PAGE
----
Dr Robert B Angus, Emeritus Reader in Entomology
Taxonomy of Coleoptera
My main interest is in the taxonomy of water beetles, especially the genus Helophorus (now in its own family, Helophoridae, but more familiarly placed in the Hydrophilidae). I work mainly on the fauna of the Palaearctic Region, but have done some work on the Nearctic fauna. I am interested in the biological implications of taxonomic distinctions, and in particular the ecological implications of the separation of species which are morphologically very similar to one another. This means that I investigate details of the life histories of the various species, including details of their larvae and egg cocoons, and their geographical distributions. An example of clear life-history differences between similar species is provided by Helophorus kirgisicus Knisch and H. similis Kuwert. H. similis, as is usual in Helophorus, has three larval instars, but in H. kirgisicus there are only two instars, apparently corresponding with the first and third instars of H. similis. This is apparently an adaptation to shorten the time spent as a larva, possibly to minimise the risk of desiccation in this steppe species. For a fuller account, see Angus (1992a).
One of the features of particular interest in my work is its relevance to studies of climatic change illustrated by Pleistocene (Ice Age) fossil beetles. Species of Helophorus are numerous in Pleistocene fossil assemblages, and, as with almost all beetles of this age, they are identifiable as species living today, but often with modern distributions far removed from the fossil locations. In some cases the separation of very similar (sibling) species is critical to understanding the results of palaeontological investigations. A case in point is the species pair Helophorus brevipalpis Bedel, very common over most of Europe, and H. aspericollis Angus, confined to eastern Siberia and northern Mongolia. Both species occurred in England during the last glaciation, but while H. aspericollis is characteristic of episodes of cold-continental climate, H. brevipalpis was here during the brief warmer interludes.
A productive aspect of my investigations is the use of chromosomes to help to recognise different species. This work stems from my discovery that it is possible to obtain clear karyotypes from mitotic chromosomes in dividing cells of the mid gut crypts of adult insects. I have used the technique on many species of Helophorus, where discoveries include triploid female H. brevipalpis among Spanish material (Angus, 1992 b). The chromosome techniques are being applied to other groups of beetles, and, more recently, to bugs.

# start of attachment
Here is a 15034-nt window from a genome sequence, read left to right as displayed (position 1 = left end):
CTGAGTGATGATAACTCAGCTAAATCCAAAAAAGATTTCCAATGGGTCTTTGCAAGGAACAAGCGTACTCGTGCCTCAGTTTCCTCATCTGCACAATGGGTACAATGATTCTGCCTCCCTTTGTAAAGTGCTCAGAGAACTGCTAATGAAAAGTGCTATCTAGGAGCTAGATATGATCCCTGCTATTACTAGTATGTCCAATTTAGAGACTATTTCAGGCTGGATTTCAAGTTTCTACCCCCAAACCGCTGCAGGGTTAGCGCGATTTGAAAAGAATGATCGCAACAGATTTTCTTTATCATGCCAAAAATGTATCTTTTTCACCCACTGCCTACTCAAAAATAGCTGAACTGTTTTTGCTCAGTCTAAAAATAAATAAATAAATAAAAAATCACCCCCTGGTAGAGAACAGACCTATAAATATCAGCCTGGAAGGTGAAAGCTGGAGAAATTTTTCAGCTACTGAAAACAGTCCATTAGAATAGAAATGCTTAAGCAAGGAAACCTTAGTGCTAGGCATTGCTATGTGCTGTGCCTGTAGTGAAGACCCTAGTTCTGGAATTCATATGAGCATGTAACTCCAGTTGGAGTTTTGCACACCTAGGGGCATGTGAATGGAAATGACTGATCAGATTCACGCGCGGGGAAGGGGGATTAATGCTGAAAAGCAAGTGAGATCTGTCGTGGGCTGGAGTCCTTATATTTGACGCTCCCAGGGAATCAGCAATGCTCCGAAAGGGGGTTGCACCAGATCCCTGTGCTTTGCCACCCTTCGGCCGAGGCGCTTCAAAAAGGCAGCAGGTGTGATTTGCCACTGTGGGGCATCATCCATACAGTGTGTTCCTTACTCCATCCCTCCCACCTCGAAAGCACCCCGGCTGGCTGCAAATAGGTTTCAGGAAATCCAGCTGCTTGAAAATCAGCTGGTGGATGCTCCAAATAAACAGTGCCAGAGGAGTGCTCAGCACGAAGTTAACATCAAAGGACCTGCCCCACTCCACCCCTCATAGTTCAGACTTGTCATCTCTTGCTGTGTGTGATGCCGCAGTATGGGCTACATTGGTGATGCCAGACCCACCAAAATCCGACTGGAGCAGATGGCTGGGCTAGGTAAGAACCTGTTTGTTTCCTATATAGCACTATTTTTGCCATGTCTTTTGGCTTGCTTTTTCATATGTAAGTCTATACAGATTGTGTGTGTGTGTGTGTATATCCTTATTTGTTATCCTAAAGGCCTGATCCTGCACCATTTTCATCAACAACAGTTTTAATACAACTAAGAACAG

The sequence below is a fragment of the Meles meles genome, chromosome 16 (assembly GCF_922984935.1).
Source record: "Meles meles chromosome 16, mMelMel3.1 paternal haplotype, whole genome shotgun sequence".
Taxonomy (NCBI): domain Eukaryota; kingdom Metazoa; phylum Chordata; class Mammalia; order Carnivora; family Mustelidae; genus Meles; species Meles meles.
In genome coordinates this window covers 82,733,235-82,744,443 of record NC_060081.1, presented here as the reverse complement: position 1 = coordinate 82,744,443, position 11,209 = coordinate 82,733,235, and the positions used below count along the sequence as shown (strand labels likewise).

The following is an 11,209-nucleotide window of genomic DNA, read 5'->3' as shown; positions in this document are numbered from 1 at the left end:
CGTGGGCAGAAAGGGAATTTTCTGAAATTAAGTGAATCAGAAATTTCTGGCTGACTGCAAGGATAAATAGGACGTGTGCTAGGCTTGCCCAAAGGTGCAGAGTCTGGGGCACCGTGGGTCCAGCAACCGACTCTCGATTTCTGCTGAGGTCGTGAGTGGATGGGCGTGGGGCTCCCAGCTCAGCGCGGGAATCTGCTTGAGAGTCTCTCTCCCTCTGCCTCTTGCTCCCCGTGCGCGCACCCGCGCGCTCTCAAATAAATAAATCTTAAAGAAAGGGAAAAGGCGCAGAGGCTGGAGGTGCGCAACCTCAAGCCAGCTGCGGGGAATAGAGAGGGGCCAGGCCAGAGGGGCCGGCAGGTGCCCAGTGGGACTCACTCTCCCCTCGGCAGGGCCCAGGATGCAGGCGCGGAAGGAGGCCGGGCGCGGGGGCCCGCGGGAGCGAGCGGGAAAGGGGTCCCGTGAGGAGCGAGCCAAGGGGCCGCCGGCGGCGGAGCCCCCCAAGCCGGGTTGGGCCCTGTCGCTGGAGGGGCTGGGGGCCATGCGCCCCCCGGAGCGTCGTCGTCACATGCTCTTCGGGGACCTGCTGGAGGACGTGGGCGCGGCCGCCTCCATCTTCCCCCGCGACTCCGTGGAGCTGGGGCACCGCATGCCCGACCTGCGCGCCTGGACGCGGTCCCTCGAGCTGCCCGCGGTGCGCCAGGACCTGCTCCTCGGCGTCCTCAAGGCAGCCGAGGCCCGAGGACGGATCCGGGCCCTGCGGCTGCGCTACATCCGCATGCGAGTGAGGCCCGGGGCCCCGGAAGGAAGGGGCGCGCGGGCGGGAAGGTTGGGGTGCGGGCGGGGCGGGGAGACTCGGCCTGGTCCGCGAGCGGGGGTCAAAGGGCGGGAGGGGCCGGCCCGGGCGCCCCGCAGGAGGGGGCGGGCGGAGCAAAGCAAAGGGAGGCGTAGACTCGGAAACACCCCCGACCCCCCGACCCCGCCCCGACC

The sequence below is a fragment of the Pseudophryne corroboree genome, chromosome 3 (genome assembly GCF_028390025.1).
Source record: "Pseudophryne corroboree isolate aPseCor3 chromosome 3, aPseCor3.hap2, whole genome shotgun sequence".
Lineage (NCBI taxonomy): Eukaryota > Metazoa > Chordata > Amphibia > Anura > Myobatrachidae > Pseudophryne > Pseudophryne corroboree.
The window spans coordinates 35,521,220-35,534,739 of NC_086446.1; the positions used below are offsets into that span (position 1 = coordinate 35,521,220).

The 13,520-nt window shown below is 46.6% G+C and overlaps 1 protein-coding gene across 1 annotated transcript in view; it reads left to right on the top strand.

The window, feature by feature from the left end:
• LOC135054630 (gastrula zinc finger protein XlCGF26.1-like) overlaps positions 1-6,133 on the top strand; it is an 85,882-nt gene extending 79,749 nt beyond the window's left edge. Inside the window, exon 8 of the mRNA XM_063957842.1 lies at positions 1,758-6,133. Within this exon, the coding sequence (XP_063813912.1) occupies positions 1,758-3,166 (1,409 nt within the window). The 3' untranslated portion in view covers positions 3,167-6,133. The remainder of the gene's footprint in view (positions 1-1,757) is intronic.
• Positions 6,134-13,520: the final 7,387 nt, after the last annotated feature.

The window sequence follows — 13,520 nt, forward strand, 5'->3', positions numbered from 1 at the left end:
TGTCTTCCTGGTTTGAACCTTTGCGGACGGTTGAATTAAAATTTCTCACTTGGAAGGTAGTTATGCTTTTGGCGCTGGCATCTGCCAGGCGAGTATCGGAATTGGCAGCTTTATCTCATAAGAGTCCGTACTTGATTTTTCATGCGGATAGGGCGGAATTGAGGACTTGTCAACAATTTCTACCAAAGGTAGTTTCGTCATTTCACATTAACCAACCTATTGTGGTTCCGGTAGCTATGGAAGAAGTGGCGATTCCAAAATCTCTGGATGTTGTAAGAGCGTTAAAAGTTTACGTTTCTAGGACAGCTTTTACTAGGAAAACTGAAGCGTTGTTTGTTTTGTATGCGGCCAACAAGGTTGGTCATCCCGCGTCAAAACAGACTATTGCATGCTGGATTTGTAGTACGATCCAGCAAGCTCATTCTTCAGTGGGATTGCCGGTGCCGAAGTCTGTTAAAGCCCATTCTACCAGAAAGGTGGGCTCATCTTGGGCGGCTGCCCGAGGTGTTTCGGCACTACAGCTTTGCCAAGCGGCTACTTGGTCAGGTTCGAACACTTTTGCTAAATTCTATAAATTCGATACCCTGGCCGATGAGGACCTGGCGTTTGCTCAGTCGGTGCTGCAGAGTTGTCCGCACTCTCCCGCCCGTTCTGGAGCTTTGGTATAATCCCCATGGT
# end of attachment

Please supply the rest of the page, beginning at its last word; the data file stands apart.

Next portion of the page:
Karyotypes of Helophorus brevipalpis. Figs 1 & 2 are from English embryos, while Figs 3 - 5 are from mid gut. Fig 5 is a Spanish triploid female. The scale line represents 5 µm.
Waller MS, Angus RB. (2005) A chromosomal investigation of the west European species of corixa geoffroy (heteroptera: corixidae). Genetica 125: 17-25 [Abstract on PubMed]
Aradottir GI, Angus RB. (2004) A chromosomal analysis of some water beetle species recently transferred from Agabus Leach to Ilybius Erichson, with particular reference to the variation in chromosome number shown by I. montanus Stephens (Coleoptera: Dytiscidae). Hereditas. 140: 185-192 [Abstract on PubMed]
Angus RB, Kemeny CK, Wood EL. (2004) The C-banded karyotypes of the four British species of Notonecta L. (Heteroptera: Notonectidae). Hereditas. 140: 134-138 [Abstract on PubMed]
Angus, R.B., Brown, R.E., & Bryant, L.J. (2000). Chromosomes and identification of the sibling species Pterostichus nigrita (Paykull) and P. rhaeticus Heer (Coleoptera: Carabidae). Systemic Entomology 25: 325-337
Angus, R. B. (1997). Challenges and rewards in the identification of Pleistocene fossil beetles, with the description of a new species of Hydraena Kugelann (Coleoptera: Hydraenidae) from the Hoxnian Interglacial. Quaternary Procedings 5: 5-14
Angus, R. B. (1992a). Insecta, Coleoptera, Hydrophilidae, Helophorinae. Süsswasserfauna von Mitteleuropa 20/10-2. XI + 144 pp. Gustav Fischer Verlag, Stuttgart, Jena, New York
Angus, R. B. (1992b). A chromosomal investigation of Helophorus brevipalpis Bedel (Coleoptera: Hydrophilidae), with triploid Spanish females a possible source of American parthenogenetic material. The Entomologist 111: 56-60